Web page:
Chapter

The Uncanny Mother Tongue

Yeasemin Yildiz

in Beyond the Mother Tongue

Published by Fordham University Press

Published in print December 2011 | ISBN: 9780823241309
Published online May 2012 | e-ISBN: 9780823241347 | DOI: http://dx.doi.org/10.5422/fordham/9780823241309.003.0002
The Uncanny Mother Tongue

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This chapter discusses the force and the inner contradictions of the monolingual paradigm by taking the situation of early-twentieth-century German-language Jews, whose claims to German as their mother tongue were highly contested, as a point of departure. To this end, it analyzes nineteenth-century German discourses on Jews and language with particular attention to Richard Wagner's anti-Semitic pamphlet Judaism in Music. Drawing on the work of German scholars Stephan Braese and Andreas Gotzmann, as well as on Jacques Derrida's book Monolingualism of the Other, the chapter further distinguishes between strategies of appropriation and depropriation as divergent responses to this linguistic dispossession. From this vantage point, it approaches Franz Kafka's writings on Yiddish in his diaries, his letters, and in his 1912 “Speech on the Yiddish Language.” A section on the history of attitudes toward Yiddish in German-speaking lands, starting with Moses Mendelssohn, explains the stakes of Kafka's interest in this language. Although Kafka never considered writing in Yiddish, this chapter reveals that his writings about that language productively altered his relationship to German and allowed him to express the uncanniness of his “mother tongue.” It is also argued that French played a key mediating role in this negotiation.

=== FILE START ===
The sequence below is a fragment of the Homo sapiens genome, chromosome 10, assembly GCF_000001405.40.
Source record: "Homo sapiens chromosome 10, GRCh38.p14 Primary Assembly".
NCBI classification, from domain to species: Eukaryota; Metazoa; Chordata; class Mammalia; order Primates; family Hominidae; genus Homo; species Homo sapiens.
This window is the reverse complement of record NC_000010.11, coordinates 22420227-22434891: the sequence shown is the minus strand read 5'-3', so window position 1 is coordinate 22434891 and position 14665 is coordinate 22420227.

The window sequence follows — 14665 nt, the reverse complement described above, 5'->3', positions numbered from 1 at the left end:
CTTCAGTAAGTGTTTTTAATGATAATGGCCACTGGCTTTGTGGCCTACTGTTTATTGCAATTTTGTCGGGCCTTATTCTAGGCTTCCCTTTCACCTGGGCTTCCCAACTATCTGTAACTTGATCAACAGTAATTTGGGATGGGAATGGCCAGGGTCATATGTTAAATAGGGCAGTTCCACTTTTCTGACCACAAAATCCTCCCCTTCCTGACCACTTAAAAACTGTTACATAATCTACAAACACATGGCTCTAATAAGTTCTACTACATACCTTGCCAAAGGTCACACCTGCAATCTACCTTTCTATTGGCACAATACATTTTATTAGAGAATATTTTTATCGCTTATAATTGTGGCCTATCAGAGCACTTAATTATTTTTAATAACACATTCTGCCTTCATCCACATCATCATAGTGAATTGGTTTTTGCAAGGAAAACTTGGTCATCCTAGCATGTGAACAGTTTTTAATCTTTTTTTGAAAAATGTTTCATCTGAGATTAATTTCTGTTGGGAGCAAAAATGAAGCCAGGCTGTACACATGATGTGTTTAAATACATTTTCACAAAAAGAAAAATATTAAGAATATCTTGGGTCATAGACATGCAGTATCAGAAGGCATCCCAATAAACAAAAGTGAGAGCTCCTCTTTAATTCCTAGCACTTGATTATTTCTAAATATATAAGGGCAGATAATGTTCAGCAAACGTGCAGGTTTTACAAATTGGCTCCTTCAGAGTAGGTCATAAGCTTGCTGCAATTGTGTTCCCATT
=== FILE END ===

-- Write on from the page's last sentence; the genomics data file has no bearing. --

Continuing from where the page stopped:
Keywords: Austro-Hungarian Empire; Franz Kafka; Jacques Derrida; Jewishness; Jews and Language; monolingualism; multilingualism; Richard Wagner; uncanny; Yiddish

Chapter.  12762 words. 

Subjects: Literature

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